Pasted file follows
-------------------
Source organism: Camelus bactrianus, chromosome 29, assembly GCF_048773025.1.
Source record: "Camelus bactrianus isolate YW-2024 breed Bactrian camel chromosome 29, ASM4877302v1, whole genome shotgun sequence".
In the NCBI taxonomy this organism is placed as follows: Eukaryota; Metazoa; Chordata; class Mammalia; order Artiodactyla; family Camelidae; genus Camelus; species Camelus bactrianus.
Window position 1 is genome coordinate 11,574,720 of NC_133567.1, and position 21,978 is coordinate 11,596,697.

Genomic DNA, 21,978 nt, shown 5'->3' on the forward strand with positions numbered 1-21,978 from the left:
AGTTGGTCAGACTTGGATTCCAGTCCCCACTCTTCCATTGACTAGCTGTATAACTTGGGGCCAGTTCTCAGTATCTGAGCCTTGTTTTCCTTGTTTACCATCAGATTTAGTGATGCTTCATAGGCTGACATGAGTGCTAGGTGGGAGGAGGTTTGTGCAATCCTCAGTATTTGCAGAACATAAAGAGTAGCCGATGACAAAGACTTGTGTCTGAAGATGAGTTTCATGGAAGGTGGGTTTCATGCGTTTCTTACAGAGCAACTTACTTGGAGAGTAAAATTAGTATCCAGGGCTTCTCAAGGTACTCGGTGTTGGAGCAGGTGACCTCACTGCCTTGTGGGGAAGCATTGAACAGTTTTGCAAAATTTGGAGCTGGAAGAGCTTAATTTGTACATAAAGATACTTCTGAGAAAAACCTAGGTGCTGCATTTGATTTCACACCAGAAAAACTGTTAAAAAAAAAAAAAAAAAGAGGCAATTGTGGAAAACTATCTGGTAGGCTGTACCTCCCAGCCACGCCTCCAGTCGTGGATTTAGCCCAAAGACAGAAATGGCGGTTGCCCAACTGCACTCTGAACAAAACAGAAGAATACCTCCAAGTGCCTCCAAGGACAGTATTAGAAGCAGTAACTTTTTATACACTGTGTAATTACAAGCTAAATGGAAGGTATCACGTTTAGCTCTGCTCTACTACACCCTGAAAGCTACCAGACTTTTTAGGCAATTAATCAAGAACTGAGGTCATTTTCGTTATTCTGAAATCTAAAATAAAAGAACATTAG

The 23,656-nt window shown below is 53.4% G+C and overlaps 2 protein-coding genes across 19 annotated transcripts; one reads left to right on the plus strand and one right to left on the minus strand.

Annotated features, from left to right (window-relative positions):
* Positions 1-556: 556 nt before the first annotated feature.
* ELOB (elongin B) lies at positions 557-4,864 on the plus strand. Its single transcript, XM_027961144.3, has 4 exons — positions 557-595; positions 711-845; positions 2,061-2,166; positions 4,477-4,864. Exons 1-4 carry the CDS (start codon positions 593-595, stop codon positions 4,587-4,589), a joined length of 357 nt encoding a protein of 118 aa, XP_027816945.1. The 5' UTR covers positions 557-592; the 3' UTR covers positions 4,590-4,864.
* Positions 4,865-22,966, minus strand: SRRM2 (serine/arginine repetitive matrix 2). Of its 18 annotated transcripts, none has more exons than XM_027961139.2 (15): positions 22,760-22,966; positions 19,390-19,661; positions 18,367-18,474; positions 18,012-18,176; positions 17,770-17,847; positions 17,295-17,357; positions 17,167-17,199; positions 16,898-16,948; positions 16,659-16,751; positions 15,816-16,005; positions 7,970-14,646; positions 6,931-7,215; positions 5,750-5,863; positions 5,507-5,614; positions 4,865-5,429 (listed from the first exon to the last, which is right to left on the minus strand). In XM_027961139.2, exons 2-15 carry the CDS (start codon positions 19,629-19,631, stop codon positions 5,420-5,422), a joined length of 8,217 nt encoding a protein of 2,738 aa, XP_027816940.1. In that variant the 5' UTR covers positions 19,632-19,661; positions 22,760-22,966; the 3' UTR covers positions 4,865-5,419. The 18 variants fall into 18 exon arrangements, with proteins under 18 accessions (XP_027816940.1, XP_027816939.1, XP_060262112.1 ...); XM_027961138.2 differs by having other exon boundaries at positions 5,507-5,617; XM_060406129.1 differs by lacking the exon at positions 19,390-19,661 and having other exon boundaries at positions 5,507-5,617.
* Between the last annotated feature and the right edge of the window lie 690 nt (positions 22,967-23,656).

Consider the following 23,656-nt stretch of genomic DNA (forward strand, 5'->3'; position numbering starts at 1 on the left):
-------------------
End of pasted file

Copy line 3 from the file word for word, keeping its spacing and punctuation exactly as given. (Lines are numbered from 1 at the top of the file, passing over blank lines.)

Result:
In the NCBI taxonomy this organism is placed as follows: Eukaryota; Metazoa; Chordata; class Mammalia; order Artiodactyla; family Camelidae; genus Camelus; species Camelus bactrianus.